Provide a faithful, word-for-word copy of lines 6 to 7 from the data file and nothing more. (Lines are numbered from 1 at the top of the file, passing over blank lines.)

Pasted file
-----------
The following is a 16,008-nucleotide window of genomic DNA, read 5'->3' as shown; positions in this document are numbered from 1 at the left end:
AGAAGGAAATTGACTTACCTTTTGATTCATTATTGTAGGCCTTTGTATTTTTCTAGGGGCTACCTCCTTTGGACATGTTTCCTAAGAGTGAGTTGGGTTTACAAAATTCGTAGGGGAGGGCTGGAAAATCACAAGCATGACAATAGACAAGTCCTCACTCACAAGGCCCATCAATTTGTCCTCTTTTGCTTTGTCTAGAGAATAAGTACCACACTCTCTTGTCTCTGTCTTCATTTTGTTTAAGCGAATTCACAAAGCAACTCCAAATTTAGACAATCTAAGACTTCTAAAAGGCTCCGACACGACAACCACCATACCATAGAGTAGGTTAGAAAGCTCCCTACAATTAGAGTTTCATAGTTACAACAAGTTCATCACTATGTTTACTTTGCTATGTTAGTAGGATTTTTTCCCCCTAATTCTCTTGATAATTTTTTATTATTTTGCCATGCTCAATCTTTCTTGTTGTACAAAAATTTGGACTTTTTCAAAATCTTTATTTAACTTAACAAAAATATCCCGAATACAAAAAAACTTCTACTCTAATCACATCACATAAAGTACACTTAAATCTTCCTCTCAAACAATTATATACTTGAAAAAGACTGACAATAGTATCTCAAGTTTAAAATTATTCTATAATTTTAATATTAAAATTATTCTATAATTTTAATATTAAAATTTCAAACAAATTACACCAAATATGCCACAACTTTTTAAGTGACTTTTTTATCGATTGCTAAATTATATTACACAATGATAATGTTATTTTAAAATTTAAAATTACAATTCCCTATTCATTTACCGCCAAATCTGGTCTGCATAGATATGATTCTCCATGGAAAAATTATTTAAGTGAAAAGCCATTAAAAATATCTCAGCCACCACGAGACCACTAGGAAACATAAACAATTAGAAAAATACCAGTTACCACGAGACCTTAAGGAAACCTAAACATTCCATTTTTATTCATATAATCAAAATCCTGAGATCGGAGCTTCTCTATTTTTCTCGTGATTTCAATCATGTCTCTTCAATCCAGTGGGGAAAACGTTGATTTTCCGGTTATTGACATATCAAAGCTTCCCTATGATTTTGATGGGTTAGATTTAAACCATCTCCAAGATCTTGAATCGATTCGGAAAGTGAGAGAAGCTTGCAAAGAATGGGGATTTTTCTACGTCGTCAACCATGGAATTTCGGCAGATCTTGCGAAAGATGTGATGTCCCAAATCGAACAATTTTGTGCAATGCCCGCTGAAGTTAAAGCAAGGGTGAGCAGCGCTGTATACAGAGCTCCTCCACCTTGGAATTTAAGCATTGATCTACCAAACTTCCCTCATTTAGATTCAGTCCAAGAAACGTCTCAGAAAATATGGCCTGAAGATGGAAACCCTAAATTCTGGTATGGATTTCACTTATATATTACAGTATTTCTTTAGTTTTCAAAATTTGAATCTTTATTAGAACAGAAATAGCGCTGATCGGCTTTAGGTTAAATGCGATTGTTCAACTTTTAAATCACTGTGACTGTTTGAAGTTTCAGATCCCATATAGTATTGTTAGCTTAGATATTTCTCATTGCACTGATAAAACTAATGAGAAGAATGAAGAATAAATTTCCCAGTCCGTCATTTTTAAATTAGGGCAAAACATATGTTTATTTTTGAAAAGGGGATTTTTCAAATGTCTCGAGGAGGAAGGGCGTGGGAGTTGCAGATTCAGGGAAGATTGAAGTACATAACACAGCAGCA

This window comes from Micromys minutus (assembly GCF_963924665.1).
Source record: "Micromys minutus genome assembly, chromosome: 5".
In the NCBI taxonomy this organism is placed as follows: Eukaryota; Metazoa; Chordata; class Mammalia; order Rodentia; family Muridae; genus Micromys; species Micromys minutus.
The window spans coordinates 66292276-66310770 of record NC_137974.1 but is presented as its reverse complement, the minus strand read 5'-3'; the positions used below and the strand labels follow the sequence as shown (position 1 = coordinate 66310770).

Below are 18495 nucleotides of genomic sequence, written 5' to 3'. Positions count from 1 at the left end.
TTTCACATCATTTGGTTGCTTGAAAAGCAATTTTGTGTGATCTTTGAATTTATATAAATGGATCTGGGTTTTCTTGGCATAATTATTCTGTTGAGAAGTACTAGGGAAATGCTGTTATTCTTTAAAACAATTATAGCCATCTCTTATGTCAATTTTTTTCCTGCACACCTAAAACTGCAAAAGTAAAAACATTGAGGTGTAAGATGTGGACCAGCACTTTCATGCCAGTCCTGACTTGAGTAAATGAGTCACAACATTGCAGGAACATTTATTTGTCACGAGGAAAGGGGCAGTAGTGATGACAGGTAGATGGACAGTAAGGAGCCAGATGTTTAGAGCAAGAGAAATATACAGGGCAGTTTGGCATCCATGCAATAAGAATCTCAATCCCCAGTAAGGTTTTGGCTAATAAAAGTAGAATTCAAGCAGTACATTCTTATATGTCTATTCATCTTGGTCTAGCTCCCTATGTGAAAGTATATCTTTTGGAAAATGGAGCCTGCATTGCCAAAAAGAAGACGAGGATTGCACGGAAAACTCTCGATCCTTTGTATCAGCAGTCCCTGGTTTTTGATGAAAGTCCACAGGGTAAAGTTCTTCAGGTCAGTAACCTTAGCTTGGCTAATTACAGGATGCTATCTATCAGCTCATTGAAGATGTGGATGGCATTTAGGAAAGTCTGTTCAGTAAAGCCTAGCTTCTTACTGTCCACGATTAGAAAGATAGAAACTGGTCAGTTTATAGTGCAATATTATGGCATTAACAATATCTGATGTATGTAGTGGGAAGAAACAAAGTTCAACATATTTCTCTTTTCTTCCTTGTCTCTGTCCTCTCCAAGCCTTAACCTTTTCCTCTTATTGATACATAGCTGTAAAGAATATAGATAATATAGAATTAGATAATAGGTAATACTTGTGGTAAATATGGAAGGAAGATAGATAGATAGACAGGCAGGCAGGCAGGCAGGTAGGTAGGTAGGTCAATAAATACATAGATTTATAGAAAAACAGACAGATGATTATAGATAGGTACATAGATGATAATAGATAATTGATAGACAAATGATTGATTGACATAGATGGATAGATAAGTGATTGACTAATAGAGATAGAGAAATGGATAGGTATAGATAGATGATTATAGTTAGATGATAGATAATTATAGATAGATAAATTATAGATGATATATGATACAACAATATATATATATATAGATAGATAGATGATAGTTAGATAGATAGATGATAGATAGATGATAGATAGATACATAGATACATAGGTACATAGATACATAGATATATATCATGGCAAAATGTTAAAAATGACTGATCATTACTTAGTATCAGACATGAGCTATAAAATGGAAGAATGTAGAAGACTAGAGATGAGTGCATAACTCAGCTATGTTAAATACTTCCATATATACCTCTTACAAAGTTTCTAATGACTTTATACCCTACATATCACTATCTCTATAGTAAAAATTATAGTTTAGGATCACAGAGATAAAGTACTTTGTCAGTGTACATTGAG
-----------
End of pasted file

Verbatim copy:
The window spans coordinates 66292276-66310770 of record NC_137974.1 but is presented as its reverse complement, the minus strand read 5'-3'; the positions used below and the strand labels follow the sequence as shown (position 1 = coordinate 66310770).

Below are 18495 nucleotides of genomic sequence, written 5' to 3'. Positions count from 1 at the left end.